I had some free time this past Sunday so I decided to take a long, leisurely drive through the countryside, which took me about 6 hours. I went from one small town to another in Minnesota and then down to Iowa and back up through Wisconsin, and I realized at 4 o’clock in the afternoon that I had never gotten around to having lunch. Instead of going to a regular franchise place where I knew what the menu was going to be, I looked around for something local and unique. On the main drag of Prairie du Chien, I found a little place called “Pete’s Hamburger Stand”. This little hut could barely hold the 3 people that were in there making the hamburgers and taking the orders inside. Their menu was very simple: hamburger, soda pop, chips. I decided to try 2 of their hamburgers. Now, Pete’s Hamburgers has been around since 1908, so obviously they have figured out a way to stay successful in what they do. So, I got my 2 hamburgers. They asked what I wanted on it. I asked what my choices were. They said: onions, ketchup, mustard, or ground mustard. Onions, yes please! Ground mustard, absolutely! And since I’m having something unhealthy, let’s go with a Diet Pepsi along with it. So, I had that as well.
Here's the interesting part of the story: I had not seen one of these in quite some time: when I got my change, I received a 50-cent piece. This got me thinking about a conversation I wanted to have first thing on Monday morning. Our staff really varies in ages: 20s, 30s, 40s, and …then there’s me in my early 60s. During our regular team meeting in the morning, I asked everyone if they could tell me who is on the 10-cent piece, a quarter, a 50-cent piece, a dollar coin, etc. I was surprised. The young folks, the people in their 20s and 30s, didn’t know 50% of the answers. Again, it got worse when I got to actual bills. Everybody knew what is on a 1-dollar and what is on a 100 (George Washington and Benjamin Franklin), but they got it wrong when I asked about a 5, 10, and 20, which everyone seems to carry, or a 50-dollar bill.
50% of our young team members did not know who was on their money. Why? Because they are dealing in the digital world. You and I, who might be a little older, are used to dealing in the world where we are used to dollars and change. I learned recently that the ATM machine was created in 1975, but it took an entire generation to catch up mentality-wise because the thought of putting money into a machine or taking money out of a machine was just foreign to us. Now, we wouldn’t be able to live without ATM machines, but now things are more digital. One of our staff members only handles money through their phone. Another uses debit cards for everything. I still write physical checks on occasion. Especially for business purposes because I like the way that checks document transactions.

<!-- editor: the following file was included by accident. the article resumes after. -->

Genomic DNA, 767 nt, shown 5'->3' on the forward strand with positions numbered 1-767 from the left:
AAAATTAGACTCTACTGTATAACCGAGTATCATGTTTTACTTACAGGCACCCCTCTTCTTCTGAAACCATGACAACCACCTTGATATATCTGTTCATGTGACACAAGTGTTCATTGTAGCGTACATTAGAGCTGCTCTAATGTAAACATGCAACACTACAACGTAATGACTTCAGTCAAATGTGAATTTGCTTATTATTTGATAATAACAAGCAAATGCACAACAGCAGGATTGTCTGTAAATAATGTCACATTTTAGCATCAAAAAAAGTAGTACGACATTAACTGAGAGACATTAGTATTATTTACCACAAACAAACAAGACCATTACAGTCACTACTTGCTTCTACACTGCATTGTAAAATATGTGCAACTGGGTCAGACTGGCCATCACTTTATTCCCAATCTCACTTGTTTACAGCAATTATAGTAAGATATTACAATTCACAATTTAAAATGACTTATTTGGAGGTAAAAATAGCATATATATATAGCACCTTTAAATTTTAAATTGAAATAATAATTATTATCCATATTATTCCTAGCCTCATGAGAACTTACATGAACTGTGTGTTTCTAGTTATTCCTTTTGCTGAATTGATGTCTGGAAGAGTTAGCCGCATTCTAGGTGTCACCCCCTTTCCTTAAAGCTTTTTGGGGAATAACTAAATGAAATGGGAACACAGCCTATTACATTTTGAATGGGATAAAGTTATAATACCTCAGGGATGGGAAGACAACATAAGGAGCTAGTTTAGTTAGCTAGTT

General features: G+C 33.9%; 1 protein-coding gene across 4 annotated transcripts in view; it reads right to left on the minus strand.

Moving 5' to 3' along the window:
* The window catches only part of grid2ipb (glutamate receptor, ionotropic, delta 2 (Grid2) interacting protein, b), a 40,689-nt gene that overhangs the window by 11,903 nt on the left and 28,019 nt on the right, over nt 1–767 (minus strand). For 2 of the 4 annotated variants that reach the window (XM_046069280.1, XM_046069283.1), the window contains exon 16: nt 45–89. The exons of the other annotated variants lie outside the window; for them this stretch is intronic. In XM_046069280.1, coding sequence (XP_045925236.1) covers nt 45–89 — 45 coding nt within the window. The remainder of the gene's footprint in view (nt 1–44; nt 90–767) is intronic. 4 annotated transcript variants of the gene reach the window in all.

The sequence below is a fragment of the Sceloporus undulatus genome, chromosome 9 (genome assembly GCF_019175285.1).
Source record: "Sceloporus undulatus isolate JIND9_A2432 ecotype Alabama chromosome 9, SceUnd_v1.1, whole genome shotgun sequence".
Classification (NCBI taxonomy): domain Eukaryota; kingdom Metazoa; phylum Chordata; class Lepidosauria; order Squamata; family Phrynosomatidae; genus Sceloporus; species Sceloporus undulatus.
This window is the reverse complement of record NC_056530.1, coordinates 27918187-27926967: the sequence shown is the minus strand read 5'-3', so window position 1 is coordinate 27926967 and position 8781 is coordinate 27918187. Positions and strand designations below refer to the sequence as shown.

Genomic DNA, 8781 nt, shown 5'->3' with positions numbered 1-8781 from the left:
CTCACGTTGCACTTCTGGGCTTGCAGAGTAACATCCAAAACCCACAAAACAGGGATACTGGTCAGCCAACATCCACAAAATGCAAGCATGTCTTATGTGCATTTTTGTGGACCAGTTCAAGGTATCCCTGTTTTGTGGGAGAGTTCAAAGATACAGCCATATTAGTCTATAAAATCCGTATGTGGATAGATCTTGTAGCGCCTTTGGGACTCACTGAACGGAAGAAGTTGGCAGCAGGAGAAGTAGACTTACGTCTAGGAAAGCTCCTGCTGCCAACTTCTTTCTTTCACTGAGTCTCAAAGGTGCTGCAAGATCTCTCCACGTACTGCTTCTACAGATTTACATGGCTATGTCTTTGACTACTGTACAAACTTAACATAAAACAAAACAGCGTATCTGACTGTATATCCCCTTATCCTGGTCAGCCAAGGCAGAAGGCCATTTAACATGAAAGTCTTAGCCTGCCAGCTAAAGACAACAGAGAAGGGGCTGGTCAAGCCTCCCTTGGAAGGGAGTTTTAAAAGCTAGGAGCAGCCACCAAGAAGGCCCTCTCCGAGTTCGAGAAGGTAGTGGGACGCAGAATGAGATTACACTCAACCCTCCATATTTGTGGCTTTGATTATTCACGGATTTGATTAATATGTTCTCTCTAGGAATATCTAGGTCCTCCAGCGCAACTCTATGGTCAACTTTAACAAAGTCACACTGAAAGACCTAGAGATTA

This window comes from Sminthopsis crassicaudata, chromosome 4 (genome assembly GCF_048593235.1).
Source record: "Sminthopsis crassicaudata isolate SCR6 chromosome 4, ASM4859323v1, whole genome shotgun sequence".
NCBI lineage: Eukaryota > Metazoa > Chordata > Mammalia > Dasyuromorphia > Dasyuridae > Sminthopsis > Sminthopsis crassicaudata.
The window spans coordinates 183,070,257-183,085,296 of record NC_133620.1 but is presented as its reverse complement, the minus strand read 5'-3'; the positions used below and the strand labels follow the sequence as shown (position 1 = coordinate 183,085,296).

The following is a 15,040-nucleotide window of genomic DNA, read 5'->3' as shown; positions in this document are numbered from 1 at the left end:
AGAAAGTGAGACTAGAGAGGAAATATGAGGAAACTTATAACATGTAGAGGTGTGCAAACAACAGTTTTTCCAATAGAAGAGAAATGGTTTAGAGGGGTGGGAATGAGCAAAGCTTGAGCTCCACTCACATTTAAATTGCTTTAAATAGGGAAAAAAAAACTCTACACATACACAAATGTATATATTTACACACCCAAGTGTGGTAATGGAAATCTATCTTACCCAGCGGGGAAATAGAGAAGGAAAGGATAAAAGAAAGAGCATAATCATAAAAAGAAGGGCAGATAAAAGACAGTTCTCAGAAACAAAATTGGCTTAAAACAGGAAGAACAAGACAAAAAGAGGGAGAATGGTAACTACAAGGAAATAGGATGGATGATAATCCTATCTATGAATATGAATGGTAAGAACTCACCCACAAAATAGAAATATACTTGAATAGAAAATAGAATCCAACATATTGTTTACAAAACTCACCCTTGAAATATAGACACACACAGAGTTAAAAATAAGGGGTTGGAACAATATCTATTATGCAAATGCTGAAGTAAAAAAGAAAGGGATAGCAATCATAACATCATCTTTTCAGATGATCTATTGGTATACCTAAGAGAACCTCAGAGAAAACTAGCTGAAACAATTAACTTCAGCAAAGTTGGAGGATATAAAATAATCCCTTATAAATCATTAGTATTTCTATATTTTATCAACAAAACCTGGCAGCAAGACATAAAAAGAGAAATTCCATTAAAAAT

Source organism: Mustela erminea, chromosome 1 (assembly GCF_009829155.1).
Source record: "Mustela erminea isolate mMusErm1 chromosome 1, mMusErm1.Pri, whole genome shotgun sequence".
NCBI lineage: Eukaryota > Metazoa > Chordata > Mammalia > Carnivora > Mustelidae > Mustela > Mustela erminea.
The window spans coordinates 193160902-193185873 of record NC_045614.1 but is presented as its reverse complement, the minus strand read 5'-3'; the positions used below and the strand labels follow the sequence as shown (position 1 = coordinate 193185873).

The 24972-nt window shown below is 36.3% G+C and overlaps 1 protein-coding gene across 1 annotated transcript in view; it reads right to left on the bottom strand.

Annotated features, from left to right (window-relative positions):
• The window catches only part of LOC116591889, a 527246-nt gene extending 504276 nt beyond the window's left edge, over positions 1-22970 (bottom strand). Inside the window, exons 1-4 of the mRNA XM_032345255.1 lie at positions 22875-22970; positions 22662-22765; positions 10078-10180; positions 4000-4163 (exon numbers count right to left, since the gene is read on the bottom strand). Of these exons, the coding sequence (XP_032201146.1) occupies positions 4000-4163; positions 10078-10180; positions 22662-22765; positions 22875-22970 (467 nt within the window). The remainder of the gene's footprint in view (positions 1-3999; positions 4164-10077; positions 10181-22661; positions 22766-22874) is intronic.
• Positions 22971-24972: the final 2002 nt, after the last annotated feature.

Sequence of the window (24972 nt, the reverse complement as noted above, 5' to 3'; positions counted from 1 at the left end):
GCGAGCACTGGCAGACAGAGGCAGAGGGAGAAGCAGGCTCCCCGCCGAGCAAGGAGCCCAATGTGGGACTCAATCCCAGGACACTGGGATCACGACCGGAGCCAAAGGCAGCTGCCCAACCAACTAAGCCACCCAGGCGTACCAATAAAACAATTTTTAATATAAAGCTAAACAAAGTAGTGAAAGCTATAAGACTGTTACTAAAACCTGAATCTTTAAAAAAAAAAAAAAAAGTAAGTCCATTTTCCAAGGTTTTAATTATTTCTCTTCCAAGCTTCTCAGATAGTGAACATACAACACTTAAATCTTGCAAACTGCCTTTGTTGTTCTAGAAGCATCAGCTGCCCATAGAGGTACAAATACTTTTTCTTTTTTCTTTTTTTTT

Where am I going with this? It doesn’t make any difference whether you know who is on the 50-cent piece (It’s John Kennedy) or the 50-dollar bill. What is important is: do you have the discipline in place? Do you have the correct frame of mind to be able to plan for today, regarding your budget, and to plan for the future, whether that is planning for retirement or other things that you may want to accomplish? What we do here is often more behavioral. What is your behavior regarding your money? Are you making the right choices to maximize what it is you want to accomplish? It’s about life. It’s about behavior. It’s about dreams. It’s about not only putting together the rational, but also the systems and behavior in place to get you to where you want to go. Then, we think backwards about what tools we can use to make that happen for you.
So, it doesn’t make any difference if you know who’s on what coin or who is on what bill. If you have goals and aspirations and dreams for the future, we can be the group of people to help you get there.